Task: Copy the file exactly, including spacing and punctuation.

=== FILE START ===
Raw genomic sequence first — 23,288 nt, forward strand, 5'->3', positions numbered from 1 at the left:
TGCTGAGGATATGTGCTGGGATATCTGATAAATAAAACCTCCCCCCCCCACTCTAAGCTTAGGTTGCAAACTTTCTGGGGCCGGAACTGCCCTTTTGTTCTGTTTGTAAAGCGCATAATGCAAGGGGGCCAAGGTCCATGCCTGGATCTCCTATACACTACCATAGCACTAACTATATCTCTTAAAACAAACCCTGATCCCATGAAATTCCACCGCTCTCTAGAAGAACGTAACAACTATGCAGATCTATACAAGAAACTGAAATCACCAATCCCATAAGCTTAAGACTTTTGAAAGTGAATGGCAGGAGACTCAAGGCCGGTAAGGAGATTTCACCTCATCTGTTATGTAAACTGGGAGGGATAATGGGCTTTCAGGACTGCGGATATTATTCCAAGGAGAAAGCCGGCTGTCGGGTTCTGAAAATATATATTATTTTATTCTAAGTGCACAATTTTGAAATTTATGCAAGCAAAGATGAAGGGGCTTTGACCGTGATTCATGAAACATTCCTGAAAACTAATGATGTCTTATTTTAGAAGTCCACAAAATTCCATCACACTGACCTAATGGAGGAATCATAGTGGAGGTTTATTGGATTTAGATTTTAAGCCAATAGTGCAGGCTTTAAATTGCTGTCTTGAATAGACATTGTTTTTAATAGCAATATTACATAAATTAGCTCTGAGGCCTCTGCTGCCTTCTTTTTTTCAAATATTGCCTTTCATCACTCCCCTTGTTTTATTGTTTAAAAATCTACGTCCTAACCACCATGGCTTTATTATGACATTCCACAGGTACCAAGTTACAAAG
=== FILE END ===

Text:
Raw genomic sequence first — 23,288 nt, forward strand, 5'->3', positions numbered from 1 at the left:
TGCTGAGGATATGTGCTGGGATATCTGATAAATAAAACCTCCCCCCCCCACTCTAAGCTTAGGTTGCAAACTTTCTGGGGCCGGAACTGCCCTTTTGTTCTGTTTGTAAAGCGCATAATGCAAGGGGGCCAAGGTCCATGCCTGGATCTCCTATACACTACCATAGCACTAACTATATCTCTTAAAACAAACCCTGATCCCATGAAATTCCACCGCTCTCTAGAAGAACGTAACAACTATGCAGATCTATACAAGAAACTGAAATCACCAATCCCATAAGCTTAAGACTTTTGAAAGTGAATGGCAGGAGACTCAAGGCCGGTAAGGAGATTTCACCTCATCTGTTATGTAAACTGGGAGGGATAATGGGCTTTCAGGACTGCGGATATTATTCCAAGGAGAAAGCCGGCTGTCGGGTTCTGAAAATATATATTATTTTATTCTAAGTGCACAATTTTGAAATTTATGCAAGCAAAGATGAAGGGGCTTTGACCGTGATTCATGAAACATTCCTGAAAACTAATGATGTCTTATTTTAGAAGTCCACAAAATTCCATCACACTGACCTAATGGAGGAATCATAGTGGAGGTTTATTGGATTTAGATTTTAAGCCAATAGTGCAGGCTTTAAATTGCTGTCTTGAATAGACATTGTTTTTAATAGCAATATTACATAAATTAGCTCTGAGGCCTCTGCTGCCTTCTTTTTTTCAAATATTGCCTTTCATCACTCCCCTTGTTTTATTGTTTAAAAATCTACGTCCTAACCACCATGGCTTTATTATGACATTCCACAGGTACCAAGTTACAAAG